Jesus and the Father, by Kevin Giles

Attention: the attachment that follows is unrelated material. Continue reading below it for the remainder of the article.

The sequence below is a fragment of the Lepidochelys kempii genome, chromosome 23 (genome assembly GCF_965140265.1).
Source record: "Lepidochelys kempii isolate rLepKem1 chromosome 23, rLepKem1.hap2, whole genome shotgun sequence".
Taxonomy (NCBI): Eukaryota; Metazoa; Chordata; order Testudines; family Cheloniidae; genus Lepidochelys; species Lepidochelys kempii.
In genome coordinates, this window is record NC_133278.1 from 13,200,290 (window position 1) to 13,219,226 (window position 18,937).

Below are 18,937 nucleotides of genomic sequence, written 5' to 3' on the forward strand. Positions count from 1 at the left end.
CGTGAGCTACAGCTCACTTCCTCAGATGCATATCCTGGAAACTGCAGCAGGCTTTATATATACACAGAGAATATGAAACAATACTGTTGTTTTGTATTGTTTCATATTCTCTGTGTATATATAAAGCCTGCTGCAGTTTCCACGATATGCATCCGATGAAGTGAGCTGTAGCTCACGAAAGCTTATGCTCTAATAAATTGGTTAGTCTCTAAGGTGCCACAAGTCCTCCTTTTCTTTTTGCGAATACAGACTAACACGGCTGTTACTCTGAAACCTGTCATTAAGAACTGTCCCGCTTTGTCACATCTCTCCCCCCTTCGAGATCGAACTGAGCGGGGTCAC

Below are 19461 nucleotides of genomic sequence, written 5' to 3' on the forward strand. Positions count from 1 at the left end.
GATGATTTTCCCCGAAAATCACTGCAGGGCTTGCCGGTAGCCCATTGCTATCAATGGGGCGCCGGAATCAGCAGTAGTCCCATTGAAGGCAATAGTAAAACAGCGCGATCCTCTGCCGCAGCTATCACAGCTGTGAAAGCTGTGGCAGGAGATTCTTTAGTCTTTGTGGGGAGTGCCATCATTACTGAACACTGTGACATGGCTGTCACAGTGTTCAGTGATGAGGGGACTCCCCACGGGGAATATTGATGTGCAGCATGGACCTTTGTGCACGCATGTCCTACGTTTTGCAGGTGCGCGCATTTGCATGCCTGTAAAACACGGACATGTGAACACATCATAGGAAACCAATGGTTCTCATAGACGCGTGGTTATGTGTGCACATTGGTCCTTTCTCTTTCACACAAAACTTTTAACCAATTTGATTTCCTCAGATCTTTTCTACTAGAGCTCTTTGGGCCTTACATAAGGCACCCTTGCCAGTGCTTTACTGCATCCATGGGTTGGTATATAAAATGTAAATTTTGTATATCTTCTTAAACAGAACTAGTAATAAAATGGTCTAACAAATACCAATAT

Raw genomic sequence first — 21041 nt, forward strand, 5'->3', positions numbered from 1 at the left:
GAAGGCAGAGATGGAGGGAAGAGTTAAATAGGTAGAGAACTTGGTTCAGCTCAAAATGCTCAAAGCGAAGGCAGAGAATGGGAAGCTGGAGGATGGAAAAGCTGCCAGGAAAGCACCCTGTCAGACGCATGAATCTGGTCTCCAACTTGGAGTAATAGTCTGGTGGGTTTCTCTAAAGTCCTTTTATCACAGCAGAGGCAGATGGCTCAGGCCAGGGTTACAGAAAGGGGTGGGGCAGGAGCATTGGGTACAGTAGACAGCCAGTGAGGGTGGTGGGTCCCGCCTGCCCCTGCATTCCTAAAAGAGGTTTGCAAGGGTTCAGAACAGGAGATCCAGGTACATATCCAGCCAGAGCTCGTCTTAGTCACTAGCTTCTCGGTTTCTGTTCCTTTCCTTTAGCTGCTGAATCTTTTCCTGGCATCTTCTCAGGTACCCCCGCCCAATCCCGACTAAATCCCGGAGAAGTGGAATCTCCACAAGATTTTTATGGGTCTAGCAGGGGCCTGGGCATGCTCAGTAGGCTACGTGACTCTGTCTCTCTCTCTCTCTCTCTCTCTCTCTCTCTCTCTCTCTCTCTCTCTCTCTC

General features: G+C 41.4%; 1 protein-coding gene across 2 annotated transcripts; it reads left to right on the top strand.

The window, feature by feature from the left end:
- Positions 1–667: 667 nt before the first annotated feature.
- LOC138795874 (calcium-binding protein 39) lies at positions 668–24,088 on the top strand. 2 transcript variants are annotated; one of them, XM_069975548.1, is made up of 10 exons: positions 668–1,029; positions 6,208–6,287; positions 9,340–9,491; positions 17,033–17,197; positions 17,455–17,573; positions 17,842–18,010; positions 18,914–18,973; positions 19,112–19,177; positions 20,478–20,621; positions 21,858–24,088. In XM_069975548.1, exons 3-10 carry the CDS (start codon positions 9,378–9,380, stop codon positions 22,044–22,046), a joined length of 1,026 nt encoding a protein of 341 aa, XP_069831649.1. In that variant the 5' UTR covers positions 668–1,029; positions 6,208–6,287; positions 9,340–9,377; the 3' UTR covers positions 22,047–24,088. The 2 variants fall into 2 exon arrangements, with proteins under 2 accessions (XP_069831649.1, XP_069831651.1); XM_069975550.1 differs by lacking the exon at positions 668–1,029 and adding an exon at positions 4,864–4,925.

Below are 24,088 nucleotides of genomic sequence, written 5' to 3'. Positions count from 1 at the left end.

Kevin Giles’ book, Jesus and the Father, was published in 2006.  I read it in 2008.  It is basically a work on the Trinity, emphasizing that Christ is not subordinate to the Father.  He pushes the argument so hard that at times he becomes modelistic, meaning that Christ and the Father merge into one person.  Giles would not agree with my assessment, but others would, not the least is The Holy Trinity by Robert Letham, which is one of the best books on the Trinity I’ve read, and I’ve read a lot.  But Giles has an agenda.  His suppressed premise from which he argues his whole book is to overcome is 1 Cor. 11:3: “But I want you to know that the head of every man is Christ, the head of woman is man, and the head of Christ is God.”  Giles is a strong proponent of women’s ordination to the ministry, and this passage indicates that man is the head of woman, which Giles does not want to admit.  He does not want to admit there can be order without a difference of essence.  The Church has argued for centuries against women’s ordination, using 1 Cor. 11:3, saying that man is the head of woman, but that does not mean he is superior to woman.  There is order without saying man is better than woman because in the Trinity the Father is the head of Christ without meaning that He is greater or superior to Christ.  Giles does not believe that.  In order to overcome this, he argues his whole book that the Father is not the head of Christ except in some superficial way.  He does not recognize order in the godhead, which leads to his modalism.  But the Church through the ages has indeed recognized order in the Trinity without falling into subordination.  The order is first the Father, then the Son, and finally the Holy Spirit. There is something of a chain of command, if you will, in the Holy Trinity, but never a subordination of essence.  There are some very good parts to this study such as some of his statements from the early fathers, but I think he has abused them to some extent.  Letham’s book mentioned above has a much better grasp of the early fathers.  Read with caution.

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